No one cares about great beginnings. The phrase isn't "famous first words," and there's no Birth of a Salesman or First Tango in Paris. Who can forget the first at bat of Game 6 of the 1975 World Series (Pete Rose, flying out to left) or the opening goal of the U.S.-Soviet hockey Olympic semifinal at Lake Placid (Vladimir Krutov, steering one past Jim Craig)? Answer: Everyone, because sports, especially, are all about the end.
This is an article from the Dec. 30, 2013 issue
Sure, most games just peter out, the way a point guard dribbles out the clock. Every bounce-bounce-bounce is a dot-dot-dot, the game trailing off like a bad book, its last line fading out in an ellipsis....
But games can also end in endlessly entertaining ways: buzzer-beater, empty netter, checkmate, checkered flag, walk-off, knockout, shouts of Bingo! or Uno! or Gin! and the most drama-queen ending of them all: sudden death.
A glorious few run headlong into a wrought-iron fence of exclamation marks: The Giants win the pennant!!!!!!!!!!!!! The Iron Bowl was that game in 2013 (page 36). Auburn kick returner Chris Davis was still sprinting to glory long after the clock showed zeroes, providing the best argument yet for an afterlife: Time has expired, but I have not.
And so the end has become the only must-see moment in sports. My only friend, the end. This has nothing to do with attention spans getting shorter and games getting longer. On the contrary, the Olympic 100-meter dash is the rare spectacle that gets fractionally briefer over time, but our enduring image is always of the final instant: Eight men leaning forward at the finish line as if italicized—likethis.
It doesn't always deliver, but the end always promises a treat, which is why you can arrive late but can never in good conscience leave early. We're conditioned to think of the end as dessert, the dismissal bell, the lollipop on the way out of the doctor's office. On New Year's Eve we count down the end of the year as we count down the end of the game: "Three, two, one....", then confetti. The best sports endings mean a Gatorade shower, a human pig pile, a bicycle ride up the Champs-Élysées, a foil blanket at the marathon finish line, a hug from the wife on the 18th green.
The end is always near, and doesn't always come at the end. Ask those of us who were descending in the Yankee Stadium elevator during the eighth inning of the decisive Game 6 of the 2003 World Series, with the Marlins beating the Yankees 2--0 and Josh Beckett dominating the Bombers. The elevator doors slid open and a hush descended as Yogi Berra stepped on: The man who uttered, "It ain't over till it's over," was acknowledging, with a let's-beat-the-traffic pragmatism, that it had just gotten late early out there.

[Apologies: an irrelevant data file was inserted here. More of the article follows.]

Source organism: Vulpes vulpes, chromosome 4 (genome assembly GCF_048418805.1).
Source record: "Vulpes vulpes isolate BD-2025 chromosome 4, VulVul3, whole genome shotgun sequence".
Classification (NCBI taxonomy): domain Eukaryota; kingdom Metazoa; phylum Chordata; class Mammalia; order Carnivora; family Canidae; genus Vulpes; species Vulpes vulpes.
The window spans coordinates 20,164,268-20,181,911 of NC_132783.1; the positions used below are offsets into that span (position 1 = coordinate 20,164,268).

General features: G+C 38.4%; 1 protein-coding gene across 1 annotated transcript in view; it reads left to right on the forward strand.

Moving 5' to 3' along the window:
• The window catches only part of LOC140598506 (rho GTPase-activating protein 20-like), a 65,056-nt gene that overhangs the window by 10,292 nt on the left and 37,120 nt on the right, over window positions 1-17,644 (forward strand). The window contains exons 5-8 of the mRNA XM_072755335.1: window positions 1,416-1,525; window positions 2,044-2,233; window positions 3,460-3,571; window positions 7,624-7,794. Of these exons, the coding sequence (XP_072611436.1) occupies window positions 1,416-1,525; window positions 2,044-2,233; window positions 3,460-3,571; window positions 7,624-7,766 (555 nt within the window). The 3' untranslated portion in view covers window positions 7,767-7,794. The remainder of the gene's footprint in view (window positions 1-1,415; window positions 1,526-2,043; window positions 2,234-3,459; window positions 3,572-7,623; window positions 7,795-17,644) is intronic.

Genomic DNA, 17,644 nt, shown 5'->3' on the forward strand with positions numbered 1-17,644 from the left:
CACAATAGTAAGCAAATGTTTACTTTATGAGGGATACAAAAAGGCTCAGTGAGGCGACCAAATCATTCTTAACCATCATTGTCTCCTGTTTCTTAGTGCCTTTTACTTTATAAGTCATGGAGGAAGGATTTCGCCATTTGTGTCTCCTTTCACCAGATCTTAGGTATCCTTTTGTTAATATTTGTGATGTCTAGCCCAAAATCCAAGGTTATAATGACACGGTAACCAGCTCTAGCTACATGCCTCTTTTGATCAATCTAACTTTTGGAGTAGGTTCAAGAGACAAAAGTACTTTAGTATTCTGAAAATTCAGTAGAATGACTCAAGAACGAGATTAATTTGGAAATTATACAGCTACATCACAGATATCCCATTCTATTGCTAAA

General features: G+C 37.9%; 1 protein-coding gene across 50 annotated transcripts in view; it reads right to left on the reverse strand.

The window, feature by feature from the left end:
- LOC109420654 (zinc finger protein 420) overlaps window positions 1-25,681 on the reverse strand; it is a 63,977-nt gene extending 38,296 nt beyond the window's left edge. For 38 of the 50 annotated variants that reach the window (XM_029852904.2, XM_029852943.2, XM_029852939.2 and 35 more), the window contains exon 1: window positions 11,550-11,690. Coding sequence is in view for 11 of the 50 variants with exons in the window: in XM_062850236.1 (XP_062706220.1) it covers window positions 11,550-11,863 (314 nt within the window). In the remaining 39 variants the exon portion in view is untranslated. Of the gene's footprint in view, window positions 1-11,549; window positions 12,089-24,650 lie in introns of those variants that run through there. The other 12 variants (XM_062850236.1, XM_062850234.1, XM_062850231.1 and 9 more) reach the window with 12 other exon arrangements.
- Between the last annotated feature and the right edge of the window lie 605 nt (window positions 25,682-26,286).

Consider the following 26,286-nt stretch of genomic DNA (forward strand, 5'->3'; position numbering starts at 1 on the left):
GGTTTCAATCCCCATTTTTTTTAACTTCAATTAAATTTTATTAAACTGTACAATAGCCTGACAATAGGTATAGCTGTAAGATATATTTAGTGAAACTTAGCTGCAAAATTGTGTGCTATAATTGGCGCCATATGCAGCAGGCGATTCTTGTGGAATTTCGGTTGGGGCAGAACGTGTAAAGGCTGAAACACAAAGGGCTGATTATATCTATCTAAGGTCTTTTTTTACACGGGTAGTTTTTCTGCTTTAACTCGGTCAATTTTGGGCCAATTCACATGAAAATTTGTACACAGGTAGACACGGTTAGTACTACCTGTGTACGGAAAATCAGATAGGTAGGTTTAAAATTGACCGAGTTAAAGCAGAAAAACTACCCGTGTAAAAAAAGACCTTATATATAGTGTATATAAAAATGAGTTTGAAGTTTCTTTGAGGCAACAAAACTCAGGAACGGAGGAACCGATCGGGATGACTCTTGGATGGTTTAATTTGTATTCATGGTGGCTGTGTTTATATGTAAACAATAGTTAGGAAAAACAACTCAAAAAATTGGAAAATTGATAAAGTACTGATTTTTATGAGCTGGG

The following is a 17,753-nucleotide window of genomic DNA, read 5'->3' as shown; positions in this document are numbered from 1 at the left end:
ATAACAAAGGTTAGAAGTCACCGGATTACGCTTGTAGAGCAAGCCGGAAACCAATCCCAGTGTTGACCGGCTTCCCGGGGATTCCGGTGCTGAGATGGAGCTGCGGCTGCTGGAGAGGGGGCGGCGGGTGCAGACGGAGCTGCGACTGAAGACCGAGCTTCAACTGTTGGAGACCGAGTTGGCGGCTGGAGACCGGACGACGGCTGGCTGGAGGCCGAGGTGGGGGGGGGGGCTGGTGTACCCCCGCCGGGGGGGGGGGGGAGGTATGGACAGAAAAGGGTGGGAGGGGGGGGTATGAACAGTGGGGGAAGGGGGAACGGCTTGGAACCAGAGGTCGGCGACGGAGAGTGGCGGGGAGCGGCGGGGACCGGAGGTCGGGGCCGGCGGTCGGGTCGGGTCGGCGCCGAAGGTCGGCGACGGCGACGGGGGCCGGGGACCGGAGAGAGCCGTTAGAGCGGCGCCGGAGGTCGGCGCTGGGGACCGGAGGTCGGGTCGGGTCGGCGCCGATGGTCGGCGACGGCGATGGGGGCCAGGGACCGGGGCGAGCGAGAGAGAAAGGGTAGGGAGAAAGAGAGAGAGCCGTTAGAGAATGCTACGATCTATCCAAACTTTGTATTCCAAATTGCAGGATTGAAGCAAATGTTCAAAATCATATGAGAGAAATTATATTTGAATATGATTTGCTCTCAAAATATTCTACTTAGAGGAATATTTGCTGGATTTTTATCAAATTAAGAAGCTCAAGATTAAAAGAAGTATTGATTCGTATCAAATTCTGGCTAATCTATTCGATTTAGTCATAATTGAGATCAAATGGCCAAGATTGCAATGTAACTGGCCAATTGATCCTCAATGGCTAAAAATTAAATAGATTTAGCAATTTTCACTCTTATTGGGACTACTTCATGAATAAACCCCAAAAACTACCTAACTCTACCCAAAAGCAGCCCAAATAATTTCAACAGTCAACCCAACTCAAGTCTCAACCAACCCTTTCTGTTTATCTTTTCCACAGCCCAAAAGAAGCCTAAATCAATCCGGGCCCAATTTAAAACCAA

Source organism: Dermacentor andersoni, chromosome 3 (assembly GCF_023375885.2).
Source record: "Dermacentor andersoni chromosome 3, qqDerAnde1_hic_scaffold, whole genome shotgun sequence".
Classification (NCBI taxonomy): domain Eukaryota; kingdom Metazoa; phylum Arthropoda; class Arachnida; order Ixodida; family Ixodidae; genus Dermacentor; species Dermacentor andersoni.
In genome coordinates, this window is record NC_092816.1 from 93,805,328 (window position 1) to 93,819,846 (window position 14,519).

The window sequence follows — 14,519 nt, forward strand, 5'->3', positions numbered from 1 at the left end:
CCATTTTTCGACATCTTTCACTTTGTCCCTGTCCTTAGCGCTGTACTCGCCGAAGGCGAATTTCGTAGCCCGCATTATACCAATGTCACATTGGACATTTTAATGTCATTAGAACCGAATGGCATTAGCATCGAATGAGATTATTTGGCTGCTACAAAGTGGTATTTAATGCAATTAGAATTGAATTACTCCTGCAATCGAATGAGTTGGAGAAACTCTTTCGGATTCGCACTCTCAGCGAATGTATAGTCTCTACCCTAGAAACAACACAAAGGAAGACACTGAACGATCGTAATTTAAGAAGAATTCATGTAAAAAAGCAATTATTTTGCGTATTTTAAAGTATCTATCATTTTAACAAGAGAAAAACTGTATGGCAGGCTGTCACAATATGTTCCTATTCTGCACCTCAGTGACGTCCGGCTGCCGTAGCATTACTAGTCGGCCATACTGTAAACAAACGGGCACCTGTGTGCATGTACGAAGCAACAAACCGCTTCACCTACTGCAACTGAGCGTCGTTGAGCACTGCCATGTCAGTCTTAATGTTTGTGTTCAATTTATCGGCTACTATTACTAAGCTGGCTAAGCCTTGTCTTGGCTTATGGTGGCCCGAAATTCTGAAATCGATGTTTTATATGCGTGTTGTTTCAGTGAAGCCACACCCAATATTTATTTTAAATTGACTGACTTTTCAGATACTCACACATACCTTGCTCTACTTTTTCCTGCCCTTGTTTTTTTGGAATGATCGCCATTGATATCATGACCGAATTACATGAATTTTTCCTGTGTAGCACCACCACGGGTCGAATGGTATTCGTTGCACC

And good for Yogi. We all have places to be. So much of life (and art and religion) is informed by this awareness of our own mortality. My uncle John Burns went to his eternal rest prepared for multiple overtimes, a pair of Xavier basketball tickets tucked into his suit and a can of Cincinnati's finest low-calorie beer—Hudy Delight—by his side. Uncle John had a hunch that when the fat lady sang, she'd be singing the national anthem, and the game, as it were, would just be tipping off.
Soccer surely has the best ending, because the end isn't really the end at all, thanks to the stoppage time added on after 90 minutes of regulation. And who wouldn't want that at the end of life, a fourth official at your bedside, holding an electronic signboard with a lit 7, indicating seven years tacked-on to compensate for all the time wasting you did in the previous 90?
It is perhaps for the better that most of us don't receive a two-minute warning, don't really see the end coming, even though we know it's looming, a gateway to the great unknown. So we just let it arrive, both expected and yet catching us unaware, like the end of another column, at the end of another magazine, at the end of another year, beyond which lies a mystery.
What's the best sports ending you've seen?
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